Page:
Exhibition gives glimpse into growth of Buckeyes' young backcourt options
Malaki Branham was about three minutes into his unofficial college debut when he got the ball to near the right block. With his grandmother, mother and uncle all cheering from the stands, the first-year Ohio State guard went up for his first shot in Monday night’s exhibition game against the University of Indianapolis.
He never got quite there. Senior Greyhounds wing Cory Miller Jr. stripped the ball, welcoming the newbie to the stage and sending both teams back upcourt.
But then Branham did what has the Ohio State coaching staff so bullish about his chance to be a significant contributor this season. After running back on defense, Branham got the ball on the next offensive possession, drove from the right wing and scored in the paint. One possession later, he swished a 3-pointer from the left wing to push the Ohio State lead to 18-9. Finally, the 6-foot-4 Branham used his 6-10 wingspan to help the Buckeyes force a shot-clock violation, pressuring his man into an airball at the buzzer.
Get used to it, Buckeyes fans. Monday’s 82-46 win against Indianapolis provided plenty of public evidence that, while the kids might be all right in Ohio State’s revamped backcourt, there will be some bumps along the way.
Branham finished with 10 points on 3-of-9 shooting with two assists, a turnover and a rebound in 19:49. Second-year guard Meechie Johnson Jr. started and finished with 12 points, five rebounds, two assists and one turnover in 18:12. Leading scorer Gene Brown III, who had 15 points on 6-of-7 shooting with seven rebounds, one steal and some solid defense in 21:13, is also in his second season.
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All of them saw game action before a pair of fifth-year guards: Jimmy Sotos and Cedric Russell.
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“Meechie’s had some flashes of some really good play,” coach Chris Holtmann said. “He’s had some other moments where he’s got to continue to read the game or he gets playing a little too fast, which is normal. He’s a freshman. This is his first full year. We’re gonna have to play through that with him and Malaki in particular, as well as some of the growing pains with Zed (Key) and Gene and some of those younger guys.”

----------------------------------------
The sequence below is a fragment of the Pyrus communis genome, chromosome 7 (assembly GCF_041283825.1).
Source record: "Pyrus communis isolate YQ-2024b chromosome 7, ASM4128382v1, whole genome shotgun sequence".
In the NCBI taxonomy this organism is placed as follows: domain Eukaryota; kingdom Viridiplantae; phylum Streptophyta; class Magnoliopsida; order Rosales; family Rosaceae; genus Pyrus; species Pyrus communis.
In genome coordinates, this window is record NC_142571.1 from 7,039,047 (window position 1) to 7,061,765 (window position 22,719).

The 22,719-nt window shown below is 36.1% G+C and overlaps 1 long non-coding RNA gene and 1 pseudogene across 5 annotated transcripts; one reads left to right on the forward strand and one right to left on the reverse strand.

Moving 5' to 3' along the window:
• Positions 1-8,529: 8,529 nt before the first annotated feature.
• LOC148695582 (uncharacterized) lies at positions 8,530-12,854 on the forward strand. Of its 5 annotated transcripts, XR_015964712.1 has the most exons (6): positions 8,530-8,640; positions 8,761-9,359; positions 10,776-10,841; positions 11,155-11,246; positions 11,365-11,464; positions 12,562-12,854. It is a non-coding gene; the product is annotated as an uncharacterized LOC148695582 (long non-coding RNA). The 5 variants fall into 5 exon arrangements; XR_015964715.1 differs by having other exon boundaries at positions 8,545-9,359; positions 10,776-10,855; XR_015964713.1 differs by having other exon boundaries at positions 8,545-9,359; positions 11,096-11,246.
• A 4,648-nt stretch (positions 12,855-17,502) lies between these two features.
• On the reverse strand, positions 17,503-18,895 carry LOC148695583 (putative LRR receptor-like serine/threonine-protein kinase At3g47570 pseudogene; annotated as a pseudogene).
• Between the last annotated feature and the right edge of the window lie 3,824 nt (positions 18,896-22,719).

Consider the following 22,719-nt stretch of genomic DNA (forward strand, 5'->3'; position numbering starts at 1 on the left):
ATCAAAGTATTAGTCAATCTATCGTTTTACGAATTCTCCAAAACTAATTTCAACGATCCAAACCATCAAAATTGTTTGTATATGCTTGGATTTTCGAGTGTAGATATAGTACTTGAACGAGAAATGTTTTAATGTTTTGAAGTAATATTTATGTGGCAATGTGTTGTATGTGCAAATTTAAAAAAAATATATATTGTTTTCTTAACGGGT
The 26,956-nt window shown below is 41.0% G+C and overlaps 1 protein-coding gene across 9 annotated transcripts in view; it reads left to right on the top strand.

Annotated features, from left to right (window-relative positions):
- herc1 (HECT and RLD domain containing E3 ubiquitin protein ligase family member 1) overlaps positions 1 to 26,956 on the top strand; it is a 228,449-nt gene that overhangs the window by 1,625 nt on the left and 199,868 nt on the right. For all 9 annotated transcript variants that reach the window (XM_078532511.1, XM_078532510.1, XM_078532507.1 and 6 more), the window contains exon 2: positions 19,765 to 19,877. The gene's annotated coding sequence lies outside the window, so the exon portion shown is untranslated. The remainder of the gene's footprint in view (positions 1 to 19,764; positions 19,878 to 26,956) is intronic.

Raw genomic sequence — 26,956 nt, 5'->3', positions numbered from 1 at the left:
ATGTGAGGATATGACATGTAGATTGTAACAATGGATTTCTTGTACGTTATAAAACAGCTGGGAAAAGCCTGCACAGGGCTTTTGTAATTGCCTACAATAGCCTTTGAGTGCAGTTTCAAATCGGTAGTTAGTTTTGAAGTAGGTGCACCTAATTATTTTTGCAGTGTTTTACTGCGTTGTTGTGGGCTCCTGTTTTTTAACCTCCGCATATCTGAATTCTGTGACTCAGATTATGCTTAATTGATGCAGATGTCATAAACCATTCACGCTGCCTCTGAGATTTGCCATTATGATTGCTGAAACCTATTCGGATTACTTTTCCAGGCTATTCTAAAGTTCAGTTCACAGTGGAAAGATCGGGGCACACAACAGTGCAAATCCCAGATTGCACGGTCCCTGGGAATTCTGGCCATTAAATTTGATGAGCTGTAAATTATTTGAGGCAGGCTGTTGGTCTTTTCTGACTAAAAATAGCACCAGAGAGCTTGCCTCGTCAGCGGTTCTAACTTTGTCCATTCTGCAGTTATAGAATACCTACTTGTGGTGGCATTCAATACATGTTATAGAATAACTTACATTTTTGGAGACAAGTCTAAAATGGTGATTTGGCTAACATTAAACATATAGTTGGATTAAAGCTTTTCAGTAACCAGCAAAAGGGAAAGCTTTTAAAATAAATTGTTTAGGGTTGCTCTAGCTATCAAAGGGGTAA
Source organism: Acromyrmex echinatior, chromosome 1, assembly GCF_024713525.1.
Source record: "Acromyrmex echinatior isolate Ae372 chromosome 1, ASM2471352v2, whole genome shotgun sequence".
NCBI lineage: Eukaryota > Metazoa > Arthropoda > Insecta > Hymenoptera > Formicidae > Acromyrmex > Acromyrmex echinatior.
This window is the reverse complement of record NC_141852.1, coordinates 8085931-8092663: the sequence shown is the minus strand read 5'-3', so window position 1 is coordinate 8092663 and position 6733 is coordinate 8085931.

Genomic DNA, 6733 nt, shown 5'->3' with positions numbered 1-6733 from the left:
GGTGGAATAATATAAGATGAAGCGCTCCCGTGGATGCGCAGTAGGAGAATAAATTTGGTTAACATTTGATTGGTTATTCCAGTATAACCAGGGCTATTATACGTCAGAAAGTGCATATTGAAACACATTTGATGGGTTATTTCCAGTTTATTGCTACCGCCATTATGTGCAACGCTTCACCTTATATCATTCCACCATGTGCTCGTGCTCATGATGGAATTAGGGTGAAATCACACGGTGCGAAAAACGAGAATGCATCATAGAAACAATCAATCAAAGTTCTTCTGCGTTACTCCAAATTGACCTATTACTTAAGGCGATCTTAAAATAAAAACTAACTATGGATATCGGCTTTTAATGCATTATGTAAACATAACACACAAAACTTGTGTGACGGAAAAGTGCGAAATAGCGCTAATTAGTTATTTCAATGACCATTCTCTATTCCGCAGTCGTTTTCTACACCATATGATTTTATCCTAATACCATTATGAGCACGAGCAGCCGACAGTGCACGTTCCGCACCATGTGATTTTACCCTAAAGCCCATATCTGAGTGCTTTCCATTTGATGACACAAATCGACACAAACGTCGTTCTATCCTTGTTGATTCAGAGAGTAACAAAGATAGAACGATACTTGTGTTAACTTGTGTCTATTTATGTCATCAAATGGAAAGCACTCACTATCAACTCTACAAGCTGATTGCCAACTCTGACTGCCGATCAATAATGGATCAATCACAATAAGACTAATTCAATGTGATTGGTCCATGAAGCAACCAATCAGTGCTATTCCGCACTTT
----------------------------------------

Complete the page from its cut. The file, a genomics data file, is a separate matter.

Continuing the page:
Monday marked the most extended playing time for Johnson since his sophomore year of high school. After missing his junior year with a torn ACL in his right knee, Johnson graduated high school early, joined the Buckeyes in December and took advantage of the extra year of eligibility afforded to all players by the NCAA due to the COVID-19 pandemic. In 17 appearances last season, he totaled 99:33 of playing time.
Johnson logged 18:12 against the Greyhounds, showing an ability to attack the basket and a more complete game than he did a season ago.
“I’m an aggressive player, but I’m not a selfish player,” he said. “I’m always looking to get my teammates involved, but I’m also looking to score. I try to make the best play and do what my team needs to do to win.”
That is going to occasionally test the patience of Holtmann, who is known to be demanding of his point guards in particular. Brown said there is one primary rule Holtmann has instilled in his players: mistakes can be forgiven, but a lack of effort cannot.
“Effort overcomes mistakes,” Brown said. “We allow each other to make those mistakes and play through them.”
Brown presents an intriguing profile. His defensive capabilities allowed him to earn a few minutes each game last season, but he finished with 35 points in 29 appearances. Monday, he did a little bit of everything, from a steal-and-slam to hitting back-to-back threes early in the second half.
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They all will get tested anew when Akron comes to town for Tuesday's season opener, and in every game beyond that.
“As far as being on the court, we’re not that full experienced but we know what it takes to win and what it takes to get there,” Johnson said. “At the end of the day, we’ve got each others’ backs. Young or old, we’re just gonna go out there and play like it’s our last game.”
And they’re just getting started.
OSU gets commitment
George Washington III, a 6-2,165-pound guard from Louisville (Ky.) Christian Academy, became the first member of the 2023 recruiting class to commit to Ohio State. Washington is the No. 50 national recruit, the No. 2 player from Kentucky and the No. 9 combo guard in the nation according to the 247Sports.com. Louisville, Tennessee, Auburn and Liberty are known to have also offered.